Tea giant has said it is not responsible for attacks on workers and their families on its subsidiary’s plantations
By Emma Batha
LONDON, July 30 (Thomson Reuters Foundation) - A group of Kenyan tea plantation workers who say Unilever failed to protect them from ethnic violence have escalated their battle for reparations to the United Nations.
The 218 victims include the families of seven workers who were killed and 56 who say they were raped when armed men invaded the multinational's plantation near the western town of Kericho during post-election turmoil in 2007-2008.
"There are heartbreaking stories," lawyer Daniel Leader of international law firm Leigh Day, which is representing the workers, told the Thomson Reuters Foundation.
"There are many individuals who have suffered such severe physical harm by being attacked with machetes and clubs that they're unable to work."
Unilever, which buys 10% of the world's tea supply and owns major brands such as Lipton, PG Tips and Brooke Bond, did not immediately respond to a request for comment.
The Anglo-Dutch multinational has previously said the scale of the post-election violence, which killed an estimated 1,200 nationwide, was not foreseeable.
From fashion to food, major businesses are coming under increasing regulatory and consumer pressure to ensure that their global supply chains treat their workers fairly.
The complaint has been made to the United Nations Working Group on Business and Human Rights and the U.N. Special Rapporteur on Extreme Poverty and Human Rights.
It is not asking the U.N. to consider whether Unilever failed to protect the residents of its plantation but whether it breached its responsibility under U.N. principles on business and human rights to provide a remedy for the harm they suffered.
The victims said threats of violence were spoken about openly on the plantation and reported to management but not acted upon, placing them at significant risk of attack.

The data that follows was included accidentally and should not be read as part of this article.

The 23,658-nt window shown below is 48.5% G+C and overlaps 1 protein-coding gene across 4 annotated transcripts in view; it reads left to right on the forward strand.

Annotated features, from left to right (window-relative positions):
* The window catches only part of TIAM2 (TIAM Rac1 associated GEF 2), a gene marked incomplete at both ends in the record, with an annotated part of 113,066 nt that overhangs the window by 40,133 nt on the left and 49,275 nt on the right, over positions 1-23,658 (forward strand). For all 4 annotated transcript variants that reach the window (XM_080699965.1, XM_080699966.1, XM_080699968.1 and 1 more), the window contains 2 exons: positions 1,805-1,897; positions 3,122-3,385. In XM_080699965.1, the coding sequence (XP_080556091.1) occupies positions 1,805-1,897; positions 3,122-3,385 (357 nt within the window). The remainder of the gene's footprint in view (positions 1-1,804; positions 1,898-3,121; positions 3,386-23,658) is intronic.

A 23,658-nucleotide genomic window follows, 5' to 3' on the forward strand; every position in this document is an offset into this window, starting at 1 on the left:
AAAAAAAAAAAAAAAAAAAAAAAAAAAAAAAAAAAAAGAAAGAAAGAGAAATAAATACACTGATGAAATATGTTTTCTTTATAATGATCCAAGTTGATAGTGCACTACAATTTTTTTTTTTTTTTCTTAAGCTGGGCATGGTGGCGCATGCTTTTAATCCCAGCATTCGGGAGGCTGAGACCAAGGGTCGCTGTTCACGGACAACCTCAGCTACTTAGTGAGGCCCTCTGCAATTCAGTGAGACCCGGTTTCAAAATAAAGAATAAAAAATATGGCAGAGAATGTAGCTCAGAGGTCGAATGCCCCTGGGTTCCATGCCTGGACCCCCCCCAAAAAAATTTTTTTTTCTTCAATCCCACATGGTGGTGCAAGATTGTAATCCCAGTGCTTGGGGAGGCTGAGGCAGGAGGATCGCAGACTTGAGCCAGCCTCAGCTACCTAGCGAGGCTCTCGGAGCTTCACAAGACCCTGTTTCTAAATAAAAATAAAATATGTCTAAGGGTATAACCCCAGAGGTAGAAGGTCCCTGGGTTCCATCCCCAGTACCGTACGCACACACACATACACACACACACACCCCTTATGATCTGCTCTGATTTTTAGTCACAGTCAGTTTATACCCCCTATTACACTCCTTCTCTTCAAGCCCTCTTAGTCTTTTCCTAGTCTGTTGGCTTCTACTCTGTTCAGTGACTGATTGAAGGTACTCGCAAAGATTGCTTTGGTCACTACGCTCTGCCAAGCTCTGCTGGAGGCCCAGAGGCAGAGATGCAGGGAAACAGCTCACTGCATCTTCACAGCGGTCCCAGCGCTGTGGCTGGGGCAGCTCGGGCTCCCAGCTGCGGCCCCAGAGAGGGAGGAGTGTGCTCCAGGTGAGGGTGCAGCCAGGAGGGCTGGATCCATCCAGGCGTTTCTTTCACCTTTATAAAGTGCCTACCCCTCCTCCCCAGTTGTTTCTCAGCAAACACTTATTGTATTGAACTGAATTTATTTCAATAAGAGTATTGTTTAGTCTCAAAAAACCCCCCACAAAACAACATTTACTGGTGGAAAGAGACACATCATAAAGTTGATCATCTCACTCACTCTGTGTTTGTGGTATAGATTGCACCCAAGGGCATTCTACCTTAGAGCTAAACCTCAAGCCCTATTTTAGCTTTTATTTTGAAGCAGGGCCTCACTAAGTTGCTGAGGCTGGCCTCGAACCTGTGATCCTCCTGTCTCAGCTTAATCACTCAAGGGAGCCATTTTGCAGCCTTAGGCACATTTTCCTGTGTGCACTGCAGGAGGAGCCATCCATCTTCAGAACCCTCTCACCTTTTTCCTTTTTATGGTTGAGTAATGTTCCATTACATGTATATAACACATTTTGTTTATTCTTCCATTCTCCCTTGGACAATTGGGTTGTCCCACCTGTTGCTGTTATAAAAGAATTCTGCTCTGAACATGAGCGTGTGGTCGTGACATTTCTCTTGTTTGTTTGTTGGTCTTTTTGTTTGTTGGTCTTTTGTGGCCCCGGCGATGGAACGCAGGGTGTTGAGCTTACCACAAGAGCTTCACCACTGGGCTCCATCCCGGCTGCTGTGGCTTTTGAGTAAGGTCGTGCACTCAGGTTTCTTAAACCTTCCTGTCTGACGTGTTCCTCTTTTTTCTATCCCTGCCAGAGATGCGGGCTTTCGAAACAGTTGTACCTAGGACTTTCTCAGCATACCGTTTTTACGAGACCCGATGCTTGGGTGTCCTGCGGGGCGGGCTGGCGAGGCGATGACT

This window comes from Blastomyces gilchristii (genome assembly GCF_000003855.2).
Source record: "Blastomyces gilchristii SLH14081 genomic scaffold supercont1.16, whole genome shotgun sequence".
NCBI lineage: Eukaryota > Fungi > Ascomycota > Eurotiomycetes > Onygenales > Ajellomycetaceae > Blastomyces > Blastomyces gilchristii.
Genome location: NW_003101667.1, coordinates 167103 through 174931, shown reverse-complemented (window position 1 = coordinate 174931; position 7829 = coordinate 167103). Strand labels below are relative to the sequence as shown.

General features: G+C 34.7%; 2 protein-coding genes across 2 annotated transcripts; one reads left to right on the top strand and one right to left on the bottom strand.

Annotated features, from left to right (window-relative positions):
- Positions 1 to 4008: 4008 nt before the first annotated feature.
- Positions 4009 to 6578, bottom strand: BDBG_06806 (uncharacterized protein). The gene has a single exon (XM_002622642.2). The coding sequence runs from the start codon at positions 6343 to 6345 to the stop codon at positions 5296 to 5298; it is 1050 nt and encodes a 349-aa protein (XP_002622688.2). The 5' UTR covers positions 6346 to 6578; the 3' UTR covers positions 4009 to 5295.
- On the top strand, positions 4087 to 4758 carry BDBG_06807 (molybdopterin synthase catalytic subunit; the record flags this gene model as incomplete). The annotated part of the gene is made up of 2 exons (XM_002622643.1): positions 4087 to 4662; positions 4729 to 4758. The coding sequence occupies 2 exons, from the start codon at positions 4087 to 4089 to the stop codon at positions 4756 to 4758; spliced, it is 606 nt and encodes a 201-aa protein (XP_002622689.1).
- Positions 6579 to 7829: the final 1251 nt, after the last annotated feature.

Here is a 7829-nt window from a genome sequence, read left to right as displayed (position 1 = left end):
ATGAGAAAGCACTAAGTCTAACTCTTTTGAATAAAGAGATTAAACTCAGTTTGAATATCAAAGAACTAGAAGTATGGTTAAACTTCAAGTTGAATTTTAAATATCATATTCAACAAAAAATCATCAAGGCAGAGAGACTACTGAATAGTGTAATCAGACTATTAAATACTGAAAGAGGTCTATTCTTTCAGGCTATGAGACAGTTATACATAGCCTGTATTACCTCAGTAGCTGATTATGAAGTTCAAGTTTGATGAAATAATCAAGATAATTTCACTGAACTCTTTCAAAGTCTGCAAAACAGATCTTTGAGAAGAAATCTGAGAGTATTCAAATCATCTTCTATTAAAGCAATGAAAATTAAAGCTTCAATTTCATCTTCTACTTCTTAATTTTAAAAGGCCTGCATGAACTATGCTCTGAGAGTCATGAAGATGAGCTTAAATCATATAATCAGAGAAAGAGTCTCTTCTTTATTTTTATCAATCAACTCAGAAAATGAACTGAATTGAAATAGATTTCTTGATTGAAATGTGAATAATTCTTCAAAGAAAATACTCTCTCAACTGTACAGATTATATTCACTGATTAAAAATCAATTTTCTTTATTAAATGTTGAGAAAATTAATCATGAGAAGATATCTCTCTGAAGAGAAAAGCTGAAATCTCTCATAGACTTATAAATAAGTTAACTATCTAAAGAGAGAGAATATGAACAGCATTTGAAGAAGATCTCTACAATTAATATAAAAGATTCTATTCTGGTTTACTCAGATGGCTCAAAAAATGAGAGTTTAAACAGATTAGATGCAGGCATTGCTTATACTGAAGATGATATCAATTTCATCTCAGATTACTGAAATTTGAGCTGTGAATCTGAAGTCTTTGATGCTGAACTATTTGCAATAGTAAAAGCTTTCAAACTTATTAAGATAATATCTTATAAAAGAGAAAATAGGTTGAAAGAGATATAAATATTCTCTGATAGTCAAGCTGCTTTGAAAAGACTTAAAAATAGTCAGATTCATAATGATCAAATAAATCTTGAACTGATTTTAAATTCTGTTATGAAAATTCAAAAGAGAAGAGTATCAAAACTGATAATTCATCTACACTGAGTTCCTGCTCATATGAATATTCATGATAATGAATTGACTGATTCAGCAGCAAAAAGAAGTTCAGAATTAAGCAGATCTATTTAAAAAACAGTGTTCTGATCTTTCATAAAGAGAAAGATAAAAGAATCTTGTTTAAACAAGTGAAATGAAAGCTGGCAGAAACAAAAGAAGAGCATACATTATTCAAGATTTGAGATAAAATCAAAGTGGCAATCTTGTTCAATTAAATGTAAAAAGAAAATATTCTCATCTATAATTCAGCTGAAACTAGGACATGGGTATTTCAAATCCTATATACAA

By contrast, they said steps were taken to protect managers and expatriates.
The tea pickers, most of them from ethnic groups that were not indigenous to the area, were "sitting ducks" when the violence erupted, Leader said.
Some of the women contracted HIV after being raped, while other survivors were destitute, he added.
Unilever failed to provide assistance after the violence and stopped their wages for six months, exacerbating their suffering, victims said.
The victims lodged an unsuccessful civil claim for damages against Unilever in England in 2016.
The company argued that it could not be held responsible for any alleged failings of its Kenyan subsidiary.
But the victims say Unilever has tried to hide behind its corporate structure to block any prospect of a remedy.
Leader said he hoped Unilever would meet the victims and agree to medical and psychiatric assessments in order to arrange a welfare scheme, adding that the sum involved would be "small change" for the multinational.
He said the U.N. working group could issue a declaration on whether Unilever's behaviour met international standards and submit a report to the U.N. Human Rights Council highlighting any breaches committed.
Although Unilever cannot be forced to take action, Leader said public condemnation by the world's leading body on business and human rights would be a big blow to a company that promotes itself as one of the world's most ethical.
"It's potentially very damaging reputationally to Unilever if they continue to stonewall these victims," he added.
(Reporting by Emma Batha @emmabatha; Editing by Katy Migiro. Please credit the Thomson Reuters Foundation, the charitable arm of Thomson Reuters, which covers the lives of people around the world who struggle to live freely or fairly. Visit http://news.trust.org)
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